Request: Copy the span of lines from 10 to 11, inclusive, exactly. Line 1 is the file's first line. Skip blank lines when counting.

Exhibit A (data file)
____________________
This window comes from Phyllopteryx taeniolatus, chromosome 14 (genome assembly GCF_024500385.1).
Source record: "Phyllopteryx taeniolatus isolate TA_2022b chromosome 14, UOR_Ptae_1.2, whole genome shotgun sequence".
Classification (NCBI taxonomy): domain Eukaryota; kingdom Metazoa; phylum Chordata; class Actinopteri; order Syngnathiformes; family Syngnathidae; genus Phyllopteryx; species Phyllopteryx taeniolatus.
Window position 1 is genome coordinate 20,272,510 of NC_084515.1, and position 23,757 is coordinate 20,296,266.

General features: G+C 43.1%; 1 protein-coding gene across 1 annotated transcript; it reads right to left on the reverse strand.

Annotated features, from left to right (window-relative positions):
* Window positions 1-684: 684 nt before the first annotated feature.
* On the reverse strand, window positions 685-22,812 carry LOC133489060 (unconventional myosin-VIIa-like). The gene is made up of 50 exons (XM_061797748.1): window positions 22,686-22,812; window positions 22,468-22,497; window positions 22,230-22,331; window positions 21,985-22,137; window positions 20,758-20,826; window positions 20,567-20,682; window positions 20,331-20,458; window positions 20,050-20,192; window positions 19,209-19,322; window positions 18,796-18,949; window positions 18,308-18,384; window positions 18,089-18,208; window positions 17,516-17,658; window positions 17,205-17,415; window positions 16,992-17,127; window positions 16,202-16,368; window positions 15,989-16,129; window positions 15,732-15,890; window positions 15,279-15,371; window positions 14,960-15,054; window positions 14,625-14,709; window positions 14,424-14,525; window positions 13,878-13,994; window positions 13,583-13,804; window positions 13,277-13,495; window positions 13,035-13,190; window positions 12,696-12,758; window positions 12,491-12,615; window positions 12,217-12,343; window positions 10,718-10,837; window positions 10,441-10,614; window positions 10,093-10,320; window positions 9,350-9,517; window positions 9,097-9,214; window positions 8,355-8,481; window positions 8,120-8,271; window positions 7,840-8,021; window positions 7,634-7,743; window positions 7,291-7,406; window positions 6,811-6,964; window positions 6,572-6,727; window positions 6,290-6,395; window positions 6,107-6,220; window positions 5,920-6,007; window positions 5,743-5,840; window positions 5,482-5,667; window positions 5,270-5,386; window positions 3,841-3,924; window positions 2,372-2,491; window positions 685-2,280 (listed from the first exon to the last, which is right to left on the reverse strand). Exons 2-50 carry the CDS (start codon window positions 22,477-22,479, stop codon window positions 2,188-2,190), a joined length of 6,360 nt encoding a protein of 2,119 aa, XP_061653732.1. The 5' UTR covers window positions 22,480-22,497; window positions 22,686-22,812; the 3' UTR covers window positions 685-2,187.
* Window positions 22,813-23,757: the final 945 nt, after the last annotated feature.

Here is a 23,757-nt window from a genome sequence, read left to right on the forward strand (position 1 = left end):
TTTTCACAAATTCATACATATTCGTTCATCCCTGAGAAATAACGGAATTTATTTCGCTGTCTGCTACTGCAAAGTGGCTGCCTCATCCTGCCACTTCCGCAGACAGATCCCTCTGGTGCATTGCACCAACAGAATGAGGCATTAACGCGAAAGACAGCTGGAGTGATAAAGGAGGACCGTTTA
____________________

Here is a 23,757-nt window from a genome sequence, read left to right on the forward strand (position 1 = left end):
TTTTCACAAATTCATACATATTCGTTCATCCCTGAGAAATAACGGAATTTATTTCGCTGTCTGCTACTGCAAAGTGGCTGCCTCATCCTGCCACTTCCGCAGACAGATCCCTCTGGTGCATTGCACCAACAGAATGAGGCATTAACGCGAAAGACAGCTGGAGTGATAAAGGAGGACCGTTTA